It’s a truism that high fashion brands have been slow to embrace the internet, and the reason they’ve been slow is that engaging in such a democratic medium means they ipso facto loose some control over their image. In a dialogue with lots of unknown consumers, those consumers can say anything! And then, other consumers can read what they say! And what they say might be not be what brands want other people to hear. And what they say might be not be what brands want other people to hear. Well, there’s a conversation currently going on in cyberspace that’s like their worst nightmare come to life — though (hear the sighs of relief) it has to do with a mass market company.
I woke up this morning after a month of fashion collections to an email from NPD, the market research company, about the dim sale prospects for the holiday season. Turns out Americans at least plan to spend a little less at christmas:
Welcome back to reality!
Still, this pretty much supports what I heard from two jewellers last week. Both Taher Chemirik and Marie-Helene de Taillac, who are equally talented and original (and highly copied) in very different ways, had told me that their US business had effectively dried up over the last year or two, and in Taillac’s case, she said it was growth in Asia and Europe keeping her afloat. Apparently, US stores only want to accept jewellery on consignment (ie, they pay only if, and after, they sell), which makes it pretty hard for an independent jeweller to earn a living. Read more
The other day, sitting waiting for a show to start, I was chatting to the man next to me about the sudden plethora of Louis Vuitton events scheduled for the end of Paris fashion week: Monday, a party celebrating the brand’s history as a reflection of the history of Paris at the Musee Carnavalet; Tuesday, a concert and art exhibit to celebrate Africa hosted by Edun’s Bono and Ali Hewson and Louis Vuitton; and today, Wednesday, the show, at the Louvre.
“I met with the Vuitton people not so long ago to do something,” my bench-mate noted. “But it was a small project, and they said they only like to do things in a big way: put lots of money, and get lots of results.” Guess so. But I’m more interested in the invisible knock-effects of all this spending. Read more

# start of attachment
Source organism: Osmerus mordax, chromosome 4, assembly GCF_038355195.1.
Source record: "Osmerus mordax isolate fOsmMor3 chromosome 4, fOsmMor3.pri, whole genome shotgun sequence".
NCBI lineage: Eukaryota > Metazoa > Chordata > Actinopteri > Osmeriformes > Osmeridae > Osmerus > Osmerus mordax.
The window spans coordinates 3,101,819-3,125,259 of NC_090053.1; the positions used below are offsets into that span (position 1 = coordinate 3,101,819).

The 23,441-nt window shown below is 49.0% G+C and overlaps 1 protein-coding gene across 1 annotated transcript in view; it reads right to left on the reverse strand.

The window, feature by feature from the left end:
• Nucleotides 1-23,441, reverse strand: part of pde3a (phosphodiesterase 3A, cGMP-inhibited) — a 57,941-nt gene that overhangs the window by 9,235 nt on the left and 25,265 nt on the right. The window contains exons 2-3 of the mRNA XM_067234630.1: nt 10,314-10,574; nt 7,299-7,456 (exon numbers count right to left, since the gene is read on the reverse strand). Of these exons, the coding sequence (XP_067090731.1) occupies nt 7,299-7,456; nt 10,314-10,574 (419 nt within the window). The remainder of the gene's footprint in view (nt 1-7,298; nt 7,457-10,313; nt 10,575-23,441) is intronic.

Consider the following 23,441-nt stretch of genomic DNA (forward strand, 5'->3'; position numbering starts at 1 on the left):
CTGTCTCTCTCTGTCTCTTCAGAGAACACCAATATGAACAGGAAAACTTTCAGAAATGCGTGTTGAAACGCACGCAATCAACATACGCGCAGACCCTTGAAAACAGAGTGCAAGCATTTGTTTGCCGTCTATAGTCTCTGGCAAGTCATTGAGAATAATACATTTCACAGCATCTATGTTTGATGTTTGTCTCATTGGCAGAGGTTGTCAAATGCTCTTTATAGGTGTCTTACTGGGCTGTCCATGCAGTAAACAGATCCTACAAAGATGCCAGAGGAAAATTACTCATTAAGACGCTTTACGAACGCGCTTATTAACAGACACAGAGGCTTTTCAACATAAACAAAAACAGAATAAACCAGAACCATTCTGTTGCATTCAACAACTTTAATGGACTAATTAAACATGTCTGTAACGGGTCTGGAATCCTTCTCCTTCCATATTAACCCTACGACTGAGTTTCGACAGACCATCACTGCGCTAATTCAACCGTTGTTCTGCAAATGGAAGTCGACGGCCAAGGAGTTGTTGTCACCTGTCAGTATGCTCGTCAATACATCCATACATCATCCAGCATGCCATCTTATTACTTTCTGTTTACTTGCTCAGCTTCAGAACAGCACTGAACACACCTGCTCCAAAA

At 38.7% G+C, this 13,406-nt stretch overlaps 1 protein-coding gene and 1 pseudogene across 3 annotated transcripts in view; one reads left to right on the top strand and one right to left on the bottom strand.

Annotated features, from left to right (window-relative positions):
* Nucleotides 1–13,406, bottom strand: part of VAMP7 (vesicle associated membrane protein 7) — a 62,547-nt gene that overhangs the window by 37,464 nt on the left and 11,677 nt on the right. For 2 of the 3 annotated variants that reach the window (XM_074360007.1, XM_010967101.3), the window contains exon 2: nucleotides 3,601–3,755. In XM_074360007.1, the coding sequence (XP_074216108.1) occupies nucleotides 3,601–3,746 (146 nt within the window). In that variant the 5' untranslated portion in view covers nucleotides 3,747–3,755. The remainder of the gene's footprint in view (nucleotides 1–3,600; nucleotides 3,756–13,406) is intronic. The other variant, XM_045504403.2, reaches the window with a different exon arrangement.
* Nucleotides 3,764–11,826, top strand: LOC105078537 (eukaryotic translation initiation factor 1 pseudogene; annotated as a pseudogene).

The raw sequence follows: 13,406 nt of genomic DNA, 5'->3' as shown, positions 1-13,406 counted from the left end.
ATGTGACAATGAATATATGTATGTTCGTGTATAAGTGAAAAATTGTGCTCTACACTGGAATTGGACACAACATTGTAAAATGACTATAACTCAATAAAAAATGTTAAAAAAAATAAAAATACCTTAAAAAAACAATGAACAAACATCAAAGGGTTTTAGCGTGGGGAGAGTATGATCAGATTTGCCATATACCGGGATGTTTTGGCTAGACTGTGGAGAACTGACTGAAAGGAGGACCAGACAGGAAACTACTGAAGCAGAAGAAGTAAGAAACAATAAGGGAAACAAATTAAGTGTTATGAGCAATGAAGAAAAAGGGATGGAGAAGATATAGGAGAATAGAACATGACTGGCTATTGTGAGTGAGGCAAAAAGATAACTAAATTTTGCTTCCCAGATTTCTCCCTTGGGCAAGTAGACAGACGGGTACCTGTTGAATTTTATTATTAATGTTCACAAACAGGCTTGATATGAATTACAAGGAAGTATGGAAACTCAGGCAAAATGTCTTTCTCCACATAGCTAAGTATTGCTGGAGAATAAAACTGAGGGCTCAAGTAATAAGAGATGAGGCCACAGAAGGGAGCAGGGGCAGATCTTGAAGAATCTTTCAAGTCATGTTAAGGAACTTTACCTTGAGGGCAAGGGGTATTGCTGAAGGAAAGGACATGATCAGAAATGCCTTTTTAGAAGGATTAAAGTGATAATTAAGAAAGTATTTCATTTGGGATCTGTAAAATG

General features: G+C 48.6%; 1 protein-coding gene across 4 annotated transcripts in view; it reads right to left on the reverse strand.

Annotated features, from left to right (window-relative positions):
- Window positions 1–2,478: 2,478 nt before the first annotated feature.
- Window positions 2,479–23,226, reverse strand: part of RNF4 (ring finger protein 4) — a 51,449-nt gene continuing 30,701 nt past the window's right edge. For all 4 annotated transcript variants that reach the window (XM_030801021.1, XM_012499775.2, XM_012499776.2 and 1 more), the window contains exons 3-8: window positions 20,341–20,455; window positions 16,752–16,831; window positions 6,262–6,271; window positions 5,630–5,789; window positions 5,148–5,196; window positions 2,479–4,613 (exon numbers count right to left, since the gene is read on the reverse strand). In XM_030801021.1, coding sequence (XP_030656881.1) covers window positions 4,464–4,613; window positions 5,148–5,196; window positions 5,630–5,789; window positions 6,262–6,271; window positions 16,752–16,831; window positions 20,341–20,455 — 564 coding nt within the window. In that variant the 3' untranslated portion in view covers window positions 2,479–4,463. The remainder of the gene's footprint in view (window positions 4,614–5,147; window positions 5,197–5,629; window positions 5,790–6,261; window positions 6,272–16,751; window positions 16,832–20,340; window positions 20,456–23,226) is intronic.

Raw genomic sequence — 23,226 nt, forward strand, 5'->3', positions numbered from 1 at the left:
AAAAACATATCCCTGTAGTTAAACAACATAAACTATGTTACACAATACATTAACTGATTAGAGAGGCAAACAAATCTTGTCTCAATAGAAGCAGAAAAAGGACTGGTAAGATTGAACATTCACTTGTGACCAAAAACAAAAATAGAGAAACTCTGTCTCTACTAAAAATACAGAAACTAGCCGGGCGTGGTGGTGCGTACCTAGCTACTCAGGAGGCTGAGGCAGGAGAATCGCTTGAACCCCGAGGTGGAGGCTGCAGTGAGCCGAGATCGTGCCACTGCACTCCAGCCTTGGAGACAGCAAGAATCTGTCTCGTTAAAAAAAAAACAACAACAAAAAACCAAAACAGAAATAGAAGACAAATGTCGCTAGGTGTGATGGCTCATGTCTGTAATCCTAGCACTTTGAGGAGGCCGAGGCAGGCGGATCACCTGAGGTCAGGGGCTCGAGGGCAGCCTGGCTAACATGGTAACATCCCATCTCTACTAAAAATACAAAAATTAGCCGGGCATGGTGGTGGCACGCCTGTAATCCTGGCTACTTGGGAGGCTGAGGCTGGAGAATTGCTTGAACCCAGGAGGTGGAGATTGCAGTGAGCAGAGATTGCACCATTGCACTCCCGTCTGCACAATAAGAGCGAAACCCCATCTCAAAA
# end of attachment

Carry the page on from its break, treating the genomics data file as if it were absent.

Karl Lagerfeld, the long-time designer of Chanel (as well Fendi, as well as his own eponymous line, as well as, this season, a collection for the Italian shoe brand Hogan) is a provocateur, with little patience for ignorance or stupidity or anything that smacks of the bourgeois. This we know. But even by his standards, the nose-thumbing he just gave to the various budget crackdowns going on in the countries of his various customers, not to mention those customer themselves, was jaw-dropping.
Fashion designers get inspiration from all sorts of places: leaves (Valentino Garavani once told me the green in a dress he made came from some leaf he had picked up in Hyde Park and carried back to his atelier), true life stories (this season John Galliano made an entire collection about a 1920s con artist), and, occasionally, other designers.
Consider these two pictures: Read more
It is interesting that David Cameron has chosen the chief executive of a luxury company as a member of his new business advisory council. Angela Ahrendts, CEO of Burberry, is joining Sir Howard Stringer, Ratan Tata, and Michael Queen (among other FTSE luminaries) to “make sure the government is getting really good, high-level advice from some of Britain’s leading business men and women,” according to Mr Cameron. Read more
Out with the old, in with the – well, old-but-newly promoted. Rahm Emanuel is going to run for mayor of Chicago and Pete Rouse is going to be interim chief of staff to President Obama, and the great and good of political punditry are twittering (literally and metaphorically) about the two men and their different “styles.” Read more